A nutritionist shares advice for boosting your immune system

Amid stocking up on hand sanitiser and shooting dirty looks to anyone failing to vigorously wash their hands, the coronavirus panic is likely making you ponder the state of your immune system.

While usually your propensity to catch a cold would be no big deal, now keeping your body in tip-top illness-fighting shape seems of the utmost importance.

So while there’s no cure, quick fix, or guaranteed way to prevent yourself from getting coronavirus, there are steps you can take to ensure your immune system is in peak condition.

We spoke to Hannah Richards, nutritionist and author of The Best Possible You: A Unique Nutritional Guide To Healing Your Body, for her tips on boosting your health.

Hannah said: ‘There is no vaccination. We are told that increased hygiene and regular and thorough hand washing is the only recommended course of action.

‘But how else can we best defend ourselves against the virus?

‘The immune system lives in our gastro-intestinal system and so there is a strong relationship between our diet, gut bacteria and immunity.

‘A healthy diet builds a healthy gut and therefore a strong immune system, which makes our health more robust and our body less susceptible to infections, infection pathogens, viruses and pathogenic bacteria.’

Here are Hannah’s tips.

Eat fresh, healthy food you’ve cooked at home

Cook from scratch, incorporating plenty of fresh fruit and vegetables, rather than relying on frozen food, takeaways or ready-made meals.

Make sure you’re getting high quality sleep

Sleeping will restore health and our immune system.

Remember that the body repairs itself when we’re asleep, so we need to make sure we’re getting at least eight hours sleep each night.

Take Zinc

‘Taking zinc within 24 hours after the onset of common cold symptoms has been proven to reduce their duration,’ Hannah says.

Take vitamin C

Make sure your diet is rich in vitamin C or take it as a supplement.

‘Research has revealed that animals who are able to make their own vitamin C are more resilient to viral infections,’ says Hannah.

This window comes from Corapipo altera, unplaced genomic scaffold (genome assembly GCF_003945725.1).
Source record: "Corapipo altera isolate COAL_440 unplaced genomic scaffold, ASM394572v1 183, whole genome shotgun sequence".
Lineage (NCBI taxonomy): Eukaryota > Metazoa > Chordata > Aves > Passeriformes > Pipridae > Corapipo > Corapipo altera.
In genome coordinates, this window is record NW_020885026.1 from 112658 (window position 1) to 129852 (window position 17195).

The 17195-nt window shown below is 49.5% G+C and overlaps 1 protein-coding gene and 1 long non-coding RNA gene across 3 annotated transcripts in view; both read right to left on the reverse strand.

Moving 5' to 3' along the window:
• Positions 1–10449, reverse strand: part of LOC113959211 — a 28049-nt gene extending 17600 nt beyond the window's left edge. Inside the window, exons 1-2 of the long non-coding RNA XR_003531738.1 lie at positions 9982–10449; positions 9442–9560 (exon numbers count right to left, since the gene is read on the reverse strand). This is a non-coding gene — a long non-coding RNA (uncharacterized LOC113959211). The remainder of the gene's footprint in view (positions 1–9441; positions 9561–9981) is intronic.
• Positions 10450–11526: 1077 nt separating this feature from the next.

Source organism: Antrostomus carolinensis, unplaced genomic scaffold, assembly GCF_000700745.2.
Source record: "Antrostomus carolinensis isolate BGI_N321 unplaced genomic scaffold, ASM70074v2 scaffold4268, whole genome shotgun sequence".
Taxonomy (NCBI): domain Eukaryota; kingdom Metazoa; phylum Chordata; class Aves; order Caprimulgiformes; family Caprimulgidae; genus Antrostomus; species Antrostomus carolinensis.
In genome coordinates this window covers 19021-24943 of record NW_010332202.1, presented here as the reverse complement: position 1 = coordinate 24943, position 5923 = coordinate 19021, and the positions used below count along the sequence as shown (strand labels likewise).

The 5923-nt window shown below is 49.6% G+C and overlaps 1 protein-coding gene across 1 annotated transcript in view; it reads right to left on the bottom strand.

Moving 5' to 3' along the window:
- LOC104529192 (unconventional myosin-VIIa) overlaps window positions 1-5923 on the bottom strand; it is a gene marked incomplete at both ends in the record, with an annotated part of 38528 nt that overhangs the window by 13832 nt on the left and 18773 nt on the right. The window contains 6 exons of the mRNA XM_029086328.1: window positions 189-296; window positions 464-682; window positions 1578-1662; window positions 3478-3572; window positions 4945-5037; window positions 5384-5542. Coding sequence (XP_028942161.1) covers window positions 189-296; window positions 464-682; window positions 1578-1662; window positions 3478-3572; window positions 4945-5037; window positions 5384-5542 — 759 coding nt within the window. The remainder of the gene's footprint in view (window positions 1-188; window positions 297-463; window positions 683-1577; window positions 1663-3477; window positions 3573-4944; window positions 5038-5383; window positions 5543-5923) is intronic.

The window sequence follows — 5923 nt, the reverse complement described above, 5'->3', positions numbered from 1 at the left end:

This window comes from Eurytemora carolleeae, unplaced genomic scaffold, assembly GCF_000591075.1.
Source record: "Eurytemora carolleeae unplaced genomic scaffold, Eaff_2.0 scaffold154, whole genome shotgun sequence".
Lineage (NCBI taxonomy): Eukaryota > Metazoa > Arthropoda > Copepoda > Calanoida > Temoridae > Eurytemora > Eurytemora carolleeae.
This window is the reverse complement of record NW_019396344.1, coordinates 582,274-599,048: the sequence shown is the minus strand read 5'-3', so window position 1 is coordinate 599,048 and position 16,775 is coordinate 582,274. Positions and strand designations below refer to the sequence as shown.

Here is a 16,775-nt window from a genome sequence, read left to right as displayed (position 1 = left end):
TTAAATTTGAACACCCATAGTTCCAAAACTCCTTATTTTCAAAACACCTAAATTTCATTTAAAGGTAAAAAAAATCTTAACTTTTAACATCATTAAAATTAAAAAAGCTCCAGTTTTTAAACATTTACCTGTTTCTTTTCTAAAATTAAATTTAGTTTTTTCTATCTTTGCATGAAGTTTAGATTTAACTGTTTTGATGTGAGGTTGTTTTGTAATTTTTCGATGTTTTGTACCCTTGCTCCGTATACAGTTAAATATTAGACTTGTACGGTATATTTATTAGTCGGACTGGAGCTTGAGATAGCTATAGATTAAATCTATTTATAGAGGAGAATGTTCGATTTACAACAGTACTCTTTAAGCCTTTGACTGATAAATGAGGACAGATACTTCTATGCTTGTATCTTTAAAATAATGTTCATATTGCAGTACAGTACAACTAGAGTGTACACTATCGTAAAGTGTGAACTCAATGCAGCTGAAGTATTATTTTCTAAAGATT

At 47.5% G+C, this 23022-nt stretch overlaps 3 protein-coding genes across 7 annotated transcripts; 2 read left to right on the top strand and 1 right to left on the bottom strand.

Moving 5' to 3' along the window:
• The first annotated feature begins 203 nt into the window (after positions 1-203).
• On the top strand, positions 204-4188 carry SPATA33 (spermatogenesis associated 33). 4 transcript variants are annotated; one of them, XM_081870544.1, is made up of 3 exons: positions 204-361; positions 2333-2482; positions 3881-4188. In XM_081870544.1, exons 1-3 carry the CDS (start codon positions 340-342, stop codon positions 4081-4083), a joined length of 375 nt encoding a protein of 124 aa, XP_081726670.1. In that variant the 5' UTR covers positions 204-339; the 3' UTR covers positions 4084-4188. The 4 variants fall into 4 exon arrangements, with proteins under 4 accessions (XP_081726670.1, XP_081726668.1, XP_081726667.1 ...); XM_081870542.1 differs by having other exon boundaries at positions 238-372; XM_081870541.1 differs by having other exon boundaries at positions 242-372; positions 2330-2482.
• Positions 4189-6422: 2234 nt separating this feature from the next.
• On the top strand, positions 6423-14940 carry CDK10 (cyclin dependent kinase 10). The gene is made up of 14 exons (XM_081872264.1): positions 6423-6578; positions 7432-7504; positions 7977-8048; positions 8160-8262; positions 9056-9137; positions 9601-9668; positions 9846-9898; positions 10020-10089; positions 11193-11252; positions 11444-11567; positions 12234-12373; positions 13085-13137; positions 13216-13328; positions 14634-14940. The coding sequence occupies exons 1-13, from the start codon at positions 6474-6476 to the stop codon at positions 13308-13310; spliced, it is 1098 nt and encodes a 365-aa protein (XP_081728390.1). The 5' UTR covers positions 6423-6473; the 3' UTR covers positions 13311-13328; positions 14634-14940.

When and how to use hand sanitiser

‘Viruses use an enzyme called neuramidase to attack cells. In response, the immune system produces a protein called Interferon to tackle the virus. Vitamin C can both inhibit neuramidase and increase the amount of Interferon produced.

‘Unfortunately, our human bodies aren’t able to naturally make vitamin C, so we need to make sure we ingest it through our food or as supplements.

‘We can’t store this vitamin either, and a 40mg supplement taken in the morning will no longer be in our system by home time, so it may need to be topped up through eating more fruit and vegetables and drinking freshly squeezed grapefruit or orange juice.’

Avoid drinking and smoking

You know how you feel all weak and fragile after a boozy weekend?

Alcohol and cigarettes don’t do great things for immune system, so you might want to avoid them while we’re in a pandemic.

Look after your digestive health

‘Enzymes help to speed up chemical reactions and digestive enzymes help us to digest food more efficiently, when we are under viral attack,’ says Hannah.

Go easy at the gym

Now is not the time for extreme workouts – and not just because gym equipment is likely filthy.

Hannah advises: ‘Swap the gym or the HIIT for some Thai Chi, massage or a long walk to avoid increased cortisol levels and inflammations which lower the defence of the immune system.’

Reduce stress

Easier said than done, we know, but stress hinders immune function.

Make sure you’re looking after your mental health amid coronavirus panic.

What is the coronavirus and where did it start?
Coronaviruses are a family of diseases which include the common cold and the virus which caused Severe Acute Respiratory Syndrome (SARS), which originated in China in 2002 and killed nearly 800 people around the world.

The virus causing concern now is a new strain which has made the jump from animals to people, named Covid-19.

It causes fever and a cough and can make it hard for people to breathe, causing viral pneumonia in severe cases.

Over 2,700 people worldwide have now died after contracting the illness.

How does it affect the lungs?

What are the symptoms of the virus?

The virus is more likely to progress into a severe illness or prove fatal among older patients or those with weakened immune systems.

As it is a viral illness, antibiotics will not help and there is no known cure or vaccine.

To avoid the illness, take usual hygiene precautions, such as using a tissue to cover coughs and sneezes, and making sure to wash your hands.

Do not touch your eyes, nose or mouth after touching things like poles on public transport and avoid close contact with people suffering an acute respiratory infection.

You should also avoid unprotected contact with wild or farm animals.

So far, 13 cases of coronavirus have been confirmed in the UK.

Hundreds have been tested for it here, with most of the tests coming back negative.

The virus originated in the city of Wuhan in China, where it is believed to have made the jump from animals to people at a seafood market.

Wuhan is the capital of China’s Hubei province, a landlocked province in central China.

It is built along the Yangtze river, and is around 500 miles west of Shanghai and 690 miles north of Hong Kong.

It is the largest and most populous city in central China, although estimates over its population vary.

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